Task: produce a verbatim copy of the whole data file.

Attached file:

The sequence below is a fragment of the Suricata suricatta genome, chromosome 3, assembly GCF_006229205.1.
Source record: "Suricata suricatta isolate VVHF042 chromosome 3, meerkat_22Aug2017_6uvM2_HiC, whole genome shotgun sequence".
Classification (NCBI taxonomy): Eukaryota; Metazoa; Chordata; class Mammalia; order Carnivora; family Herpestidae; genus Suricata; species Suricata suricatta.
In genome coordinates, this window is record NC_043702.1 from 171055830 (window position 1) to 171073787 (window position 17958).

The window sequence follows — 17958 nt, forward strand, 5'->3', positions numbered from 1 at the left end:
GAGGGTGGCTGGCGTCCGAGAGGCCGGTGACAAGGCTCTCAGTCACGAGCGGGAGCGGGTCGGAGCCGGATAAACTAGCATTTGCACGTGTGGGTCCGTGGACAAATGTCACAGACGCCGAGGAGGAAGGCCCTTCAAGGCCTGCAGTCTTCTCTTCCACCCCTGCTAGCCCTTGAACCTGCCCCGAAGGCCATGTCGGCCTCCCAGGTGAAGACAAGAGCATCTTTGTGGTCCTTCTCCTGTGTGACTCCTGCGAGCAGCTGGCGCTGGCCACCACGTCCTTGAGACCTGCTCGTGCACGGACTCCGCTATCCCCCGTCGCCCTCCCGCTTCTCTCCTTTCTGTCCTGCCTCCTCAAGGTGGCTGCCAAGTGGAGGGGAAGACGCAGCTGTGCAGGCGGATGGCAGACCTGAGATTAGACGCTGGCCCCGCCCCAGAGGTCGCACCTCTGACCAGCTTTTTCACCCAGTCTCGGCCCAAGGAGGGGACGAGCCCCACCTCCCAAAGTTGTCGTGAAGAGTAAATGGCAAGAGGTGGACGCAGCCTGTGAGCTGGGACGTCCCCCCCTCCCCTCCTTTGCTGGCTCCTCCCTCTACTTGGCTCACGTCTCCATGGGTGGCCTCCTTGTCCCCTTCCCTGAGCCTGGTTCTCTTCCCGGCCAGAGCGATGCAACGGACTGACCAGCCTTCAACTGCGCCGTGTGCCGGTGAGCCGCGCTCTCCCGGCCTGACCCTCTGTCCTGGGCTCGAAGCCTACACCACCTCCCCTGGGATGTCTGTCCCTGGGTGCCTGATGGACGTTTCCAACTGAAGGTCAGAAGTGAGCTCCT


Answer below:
The sequence below is a fragment of the Suricata suricatta genome, chromosome 3, assembly GCF_006229205.1.
Source record: "Suricata suricatta isolate VVHF042 chromosome 3, meerkat_22Aug2017_6uvM2_HiC, whole genome shotgun sequence".
Classification (NCBI taxonomy): Eukaryota; Metazoa; Chordata; class Mammalia; order Carnivora; family Herpestidae; genus Suricata; species Suricata suricatta.
In genome coordinates, this window is record NC_043702.1 from 171055830 (window position 1) to 171073787 (window position 17958).

The window sequence follows — 17958 nt, forward strand, 5'->3', positions numbered from 1 at the left end:
GAGGGTGGCTGGCGTCCGAGAGGCCGGTGACAAGGCTCTCAGTCACGAGCGGGAGCGGGTCGGAGCCGGATAAACTAGCATTTGCACGTGTGGGTCCGTGGACAAATGTCACAGACGCCGAGGAGGAAGGCCCTTCAAGGCCTGCAGTCTTCTCTTCCACCCCTGCTAGCCCTTGAACCTGCCCCGAAGGCCATGTCGGCCTCCCAGGTGAAGACAAGAGCATCTTTGTGGTCCTTCTCCTGTGTGACTCCTGCGAGCAGCTGGCGCTGGCCACCACGTCCTTGAGACCTGCTCGTGCACGGACTCCGCTATCCCCCGTCGCCCTCCCGCTTCTCTCCTTTCTGTCCTGCCTCCTCAAGGTGGCTGCCAAGTGGAGGGGAAGACGCAGCTGTGCAGGCGGATGGCAGACCTGAGATTAGACGCTGGCCCCGCCCCAGAGGTCGCACCTCTGACCAGCTTTTTCACCCAGTCTCGGCCCAAGGAGGGGACGAGCCCCACCTCCCAAAGTTGTCGTGAAGAGTAAATGGCAAGAGGTGGACGCAGCCTGTGAGCTGGGACGTCCCCCCCTCCCCTCCTTTGCTGGCTCCTCCCTCTACTTGGCTCACGTCTCCATGGGTGGCCTCCTTGTCCCCTTCCCTGAGCCTGGTTCTCTTCCCGGCCAGAGCGATGCAACGGACTGACCAGCCTTCAACTGCGCCGTGTGCCGGTGAGCCGCGCTCTCCCGGCCTGACCCTCTGTCCTGGGCTCGAAGCCTACACCACCTCCCCTGGGATGTCTGTCCCTGGGTGCCTGATGGACGTTTCCAACTGAAGGTCAGAAGTGAGCTCCT